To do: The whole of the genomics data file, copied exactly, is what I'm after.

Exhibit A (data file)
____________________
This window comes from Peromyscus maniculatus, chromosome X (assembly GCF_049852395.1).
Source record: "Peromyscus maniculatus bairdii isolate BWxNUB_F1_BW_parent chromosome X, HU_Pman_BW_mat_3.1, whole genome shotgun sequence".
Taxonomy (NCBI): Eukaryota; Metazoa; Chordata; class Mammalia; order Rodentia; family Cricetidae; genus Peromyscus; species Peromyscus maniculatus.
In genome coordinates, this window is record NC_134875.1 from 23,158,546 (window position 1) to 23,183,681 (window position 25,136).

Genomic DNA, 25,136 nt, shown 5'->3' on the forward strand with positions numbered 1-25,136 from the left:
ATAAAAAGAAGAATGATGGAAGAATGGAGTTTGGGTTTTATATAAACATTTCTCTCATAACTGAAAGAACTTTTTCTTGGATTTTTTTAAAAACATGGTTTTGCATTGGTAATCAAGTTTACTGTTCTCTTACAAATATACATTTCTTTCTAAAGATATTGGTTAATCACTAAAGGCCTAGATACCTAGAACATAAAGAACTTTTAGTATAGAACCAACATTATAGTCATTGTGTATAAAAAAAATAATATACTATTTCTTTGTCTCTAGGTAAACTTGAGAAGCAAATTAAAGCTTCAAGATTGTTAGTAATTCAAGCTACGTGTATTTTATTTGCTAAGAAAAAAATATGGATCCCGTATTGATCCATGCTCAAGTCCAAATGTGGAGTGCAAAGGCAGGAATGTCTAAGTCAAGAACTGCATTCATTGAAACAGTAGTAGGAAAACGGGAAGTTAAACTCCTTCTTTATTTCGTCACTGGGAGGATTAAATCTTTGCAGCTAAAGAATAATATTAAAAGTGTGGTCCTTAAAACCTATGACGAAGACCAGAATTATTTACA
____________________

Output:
This window comes from Peromyscus maniculatus, chromosome X (assembly GCF_049852395.1).
Source record: "Peromyscus maniculatus bairdii isolate BWxNUB_F1_BW_parent chromosome X, HU_Pman_BW_mat_3.1, whole genome shotgun sequence".
Taxonomy (NCBI): Eukaryota; Metazoa; Chordata; class Mammalia; order Rodentia; family Cricetidae; genus Peromyscus; species Peromyscus maniculatus.
In genome coordinates, this window is record NC_134875.1 from 23,158,546 (window position 1) to 23,183,681 (window position 25,136).

Genomic DNA, 25,136 nt, shown 5'->3' on the forward strand with positions numbered 1-25,136 from the left:
ATAAAAAGAAGAATGATGGAAGAATGGAGTTTGGGTTTTATATAAACATTTCTCTCATAACTGAAAGAACTTTTTCTTGGATTTTTTTAAAAACATGGTTTTGCATTGGTAATCAAGTTTACTGTTCTCTTACAAATATACATTTCTTTCTAAAGATATTGGTTAATCACTAAAGGCCTAGATACCTAGAACATAAAGAACTTTTAGTATAGAACCAACATTATAGTCATTGTGTATAAAAAAAATAATATACTATTTCTTTGTCTCTAGGTAAACTTGAGAAGCAAATTAAAGCTTCAAGATTGTTAGTAATTCAAGCTACGTGTATTTTATTTGCTAAGAAAAAAATATGGATCCCGTATTGATCCATGCTCAAGTCCAAATGTGGAGTGCAAAGGCAGGAATGTCTAAGTCAAGAACTGCATTCATTGAAACAGTAGTAGGAAAACGGGAAGTTAAACTCCTTCTTTATTTCGTCACTGGGAGGATTAAATCTTTGCAGCTAAAGAATAATATTAAAAGTGTGGTCCTTAAAACCTATGACGAAGACCAGAATTATTTACA